Catersource surveyed caterers and other industry experts from coast to coast (and across the pond) to find out what's haute and happening in 2014. Here are a few highlights from the Catersource magazine January Trends issue. See the digital edition for the full story, complete with colorful infographics. Hot Off the Grill: Caterers say grilled is their most used cooking method, followed closely by sautéed, baked and broiled. And many caterers predict a major boost in sous-vide this year.
Meat Eaters: According to research by Baum + Whiteman, chicken is going haute this year. Be it rotisserie, roast or fried, chefs are getting fancy with the otherwise humble bird. Beyond chicken, 75 percent of caterers say the most requested center-of-the-plate protein is beef, followed by fish and seafood. On the Side: Carbs are making a comeback, and increasingly, starchy sides are standing alone as a lighter yet satisfying meal. Technomic reports that rice bowls will be big in 2014, as well as flatbreads, waffles, wraps and artisan breads. Nevertheless, caterers report that the potato continues to be a bestseller. More than 60 percent ranked potatoes as their most popular side, followed by a close tie between pasta, rice, root vegetables, beans, heirloom grains and quinoa. Local Stories? For today's thoughtful consumers, keeping it local is no longer enough. They also want to keep it real. "Consumers want assurances that what they're eating is real, in every sense of the word," according to Technomic. "Today's menus describe items far more thoroughly, listing not only the ingredients but also where they came from and how they were prepared." Now more than ever, caterers pride themselves on using locally produced food and sharing that story with guests. Caterers like Rochelle Myers, whose bestselling mushroom and goat cheese strudel is something they can create year-round using local products. Myers says they use organic cremini mushrooms from their supplier, Tuscarora Organic Growers Cooperative (Hustontown, PA); butter from South Mountain Creamery (Middletown, MD), and goat cheese from Cherry Glen Farm (Boyds, MD).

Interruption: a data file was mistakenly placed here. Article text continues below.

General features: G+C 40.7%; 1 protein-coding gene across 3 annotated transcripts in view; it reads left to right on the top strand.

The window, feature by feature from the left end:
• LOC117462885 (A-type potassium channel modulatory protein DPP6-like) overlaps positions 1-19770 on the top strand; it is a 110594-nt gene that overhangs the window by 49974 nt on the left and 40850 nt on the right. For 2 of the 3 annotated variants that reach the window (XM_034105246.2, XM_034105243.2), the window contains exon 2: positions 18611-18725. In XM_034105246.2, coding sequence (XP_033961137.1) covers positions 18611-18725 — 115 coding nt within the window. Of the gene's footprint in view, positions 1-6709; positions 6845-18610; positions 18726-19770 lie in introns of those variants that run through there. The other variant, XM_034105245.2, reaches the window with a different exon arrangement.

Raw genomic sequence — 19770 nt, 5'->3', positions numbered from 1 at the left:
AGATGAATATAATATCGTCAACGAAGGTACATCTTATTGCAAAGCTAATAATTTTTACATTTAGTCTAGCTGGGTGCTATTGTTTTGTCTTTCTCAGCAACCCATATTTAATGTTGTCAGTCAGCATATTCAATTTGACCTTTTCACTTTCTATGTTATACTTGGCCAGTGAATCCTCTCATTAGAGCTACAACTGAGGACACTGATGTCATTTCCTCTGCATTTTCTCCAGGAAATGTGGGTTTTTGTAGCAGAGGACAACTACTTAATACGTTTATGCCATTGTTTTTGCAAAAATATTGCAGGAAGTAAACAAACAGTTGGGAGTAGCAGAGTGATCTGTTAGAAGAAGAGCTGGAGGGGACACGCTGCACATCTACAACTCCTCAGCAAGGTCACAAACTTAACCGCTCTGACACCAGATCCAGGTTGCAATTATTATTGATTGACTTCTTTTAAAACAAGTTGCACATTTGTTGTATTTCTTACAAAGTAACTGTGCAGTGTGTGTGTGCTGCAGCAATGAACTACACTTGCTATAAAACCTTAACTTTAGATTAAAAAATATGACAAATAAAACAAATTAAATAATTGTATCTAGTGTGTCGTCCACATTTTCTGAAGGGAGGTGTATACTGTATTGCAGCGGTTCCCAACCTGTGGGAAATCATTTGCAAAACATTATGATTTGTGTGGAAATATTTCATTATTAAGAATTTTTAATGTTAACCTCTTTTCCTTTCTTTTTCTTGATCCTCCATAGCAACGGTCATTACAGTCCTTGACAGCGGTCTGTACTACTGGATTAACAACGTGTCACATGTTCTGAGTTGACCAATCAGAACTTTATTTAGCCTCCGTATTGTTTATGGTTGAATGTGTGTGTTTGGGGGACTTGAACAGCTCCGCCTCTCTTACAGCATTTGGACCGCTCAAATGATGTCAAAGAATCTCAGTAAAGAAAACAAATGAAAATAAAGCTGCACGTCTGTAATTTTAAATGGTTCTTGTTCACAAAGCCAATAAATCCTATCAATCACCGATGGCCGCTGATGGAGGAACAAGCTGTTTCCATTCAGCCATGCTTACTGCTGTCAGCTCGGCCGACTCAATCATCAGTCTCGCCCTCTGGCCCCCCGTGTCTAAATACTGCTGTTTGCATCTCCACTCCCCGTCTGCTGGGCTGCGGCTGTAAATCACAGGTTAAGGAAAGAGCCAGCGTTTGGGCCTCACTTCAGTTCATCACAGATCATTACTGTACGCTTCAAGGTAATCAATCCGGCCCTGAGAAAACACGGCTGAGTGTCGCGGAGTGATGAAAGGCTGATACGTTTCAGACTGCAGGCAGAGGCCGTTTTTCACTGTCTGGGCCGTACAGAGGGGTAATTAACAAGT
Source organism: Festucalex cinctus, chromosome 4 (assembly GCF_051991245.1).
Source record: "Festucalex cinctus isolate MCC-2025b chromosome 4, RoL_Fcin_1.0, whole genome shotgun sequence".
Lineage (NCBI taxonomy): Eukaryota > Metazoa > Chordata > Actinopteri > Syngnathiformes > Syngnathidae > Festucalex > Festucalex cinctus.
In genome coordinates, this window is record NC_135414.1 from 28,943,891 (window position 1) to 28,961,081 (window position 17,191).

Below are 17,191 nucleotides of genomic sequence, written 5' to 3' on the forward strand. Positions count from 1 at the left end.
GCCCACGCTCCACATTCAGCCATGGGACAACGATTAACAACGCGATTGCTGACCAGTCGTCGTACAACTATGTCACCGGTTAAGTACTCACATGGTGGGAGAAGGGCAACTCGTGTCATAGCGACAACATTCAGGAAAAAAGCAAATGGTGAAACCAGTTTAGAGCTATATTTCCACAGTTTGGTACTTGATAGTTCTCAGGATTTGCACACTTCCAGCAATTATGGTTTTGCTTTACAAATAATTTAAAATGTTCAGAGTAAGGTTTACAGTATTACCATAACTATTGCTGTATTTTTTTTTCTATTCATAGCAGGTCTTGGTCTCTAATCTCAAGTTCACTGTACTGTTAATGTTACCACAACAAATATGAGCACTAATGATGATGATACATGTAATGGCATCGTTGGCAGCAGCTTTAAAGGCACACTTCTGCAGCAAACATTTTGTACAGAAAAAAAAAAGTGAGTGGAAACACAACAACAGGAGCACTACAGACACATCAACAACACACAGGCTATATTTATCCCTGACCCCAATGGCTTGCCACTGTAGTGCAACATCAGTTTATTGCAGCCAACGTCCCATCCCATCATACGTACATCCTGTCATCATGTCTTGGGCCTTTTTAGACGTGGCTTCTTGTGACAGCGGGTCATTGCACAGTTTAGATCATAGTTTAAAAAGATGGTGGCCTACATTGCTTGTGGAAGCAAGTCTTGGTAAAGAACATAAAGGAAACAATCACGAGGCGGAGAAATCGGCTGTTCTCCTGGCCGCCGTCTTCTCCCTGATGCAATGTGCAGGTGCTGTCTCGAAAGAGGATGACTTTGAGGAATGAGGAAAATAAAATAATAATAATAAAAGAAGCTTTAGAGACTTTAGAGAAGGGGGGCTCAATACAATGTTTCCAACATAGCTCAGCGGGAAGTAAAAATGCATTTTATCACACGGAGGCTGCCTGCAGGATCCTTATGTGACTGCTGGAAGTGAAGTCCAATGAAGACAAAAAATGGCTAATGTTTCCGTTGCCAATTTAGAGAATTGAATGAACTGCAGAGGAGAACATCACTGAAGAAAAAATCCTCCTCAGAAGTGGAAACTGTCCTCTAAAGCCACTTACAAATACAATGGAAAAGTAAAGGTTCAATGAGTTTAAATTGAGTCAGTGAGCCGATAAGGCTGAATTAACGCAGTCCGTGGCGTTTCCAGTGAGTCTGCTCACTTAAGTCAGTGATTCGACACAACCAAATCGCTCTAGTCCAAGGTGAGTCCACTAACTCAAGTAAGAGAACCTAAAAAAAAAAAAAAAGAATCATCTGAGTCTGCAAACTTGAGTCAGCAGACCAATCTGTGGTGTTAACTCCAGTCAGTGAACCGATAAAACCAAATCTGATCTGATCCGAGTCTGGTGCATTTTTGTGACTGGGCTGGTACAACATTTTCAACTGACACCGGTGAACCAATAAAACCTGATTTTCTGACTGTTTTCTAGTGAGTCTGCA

Tea - That cup of chamomile isn't just for teatime anymore. More and more, caterers are grinding up tea and using it in cocktails, as a spice, a marinade, a tenderizer or an earthy decoration. Coffee bars are making way for more herbal tea options as customers cut down on caffeine. Xanthan gum - Often used by people who are allergic to gluten to add volume to baked goods, xanthan gum is on the rise as a trendy ingredient in kitchens across the globe. What's more, "it's a great tool to make the perfect sauce or dressing," says Adam Gooch of Purple Onion Catering. Alternative flours & grains - With such a wide variety of flours and grains out there, chefs and bakers are seeing the gluten-free movement as an opportunity to experiment with different textures and flavor profiles. "I've used mesquite flour, quinoa flour, hazelnut flour and many more," says Sweets Stylist Amy Atlas, a featured speaker at the 2014 Catersource Conference & Tradeshow. In addition, grains like amaranth, buckwheat, millet, quinoa and wild rice are both delicious and gluten-free. Non-dairy milks - When it comes to catering to dairy-free diets, soymilk is just the beginning. Caterers are beginning to use a wider variety of alternatives -- coconut milk, almond milk, rice milk and more -- in everything from sauces to desserts.
Mediterranean flavors continue to be a leading cultural food favorite, according to nearly 60 percent of caterers. However, Baum + Whiteman predicts that Middle Eastern flavors from regions of Turkey, Israel, Morocco, Iraq and Iran, along with "New Israeli" cuisine, will grow in popularity this year. Latin American and Korean influences are still going strong, as are a new wave of Asian flavors such as Gochujang, a Korean amalgam of fermented hot chili paste and soy. In the same report by Baum + Whiteman, the zesty Japanese spice Shichimi togarashi is dubbed the "new salt and pepper."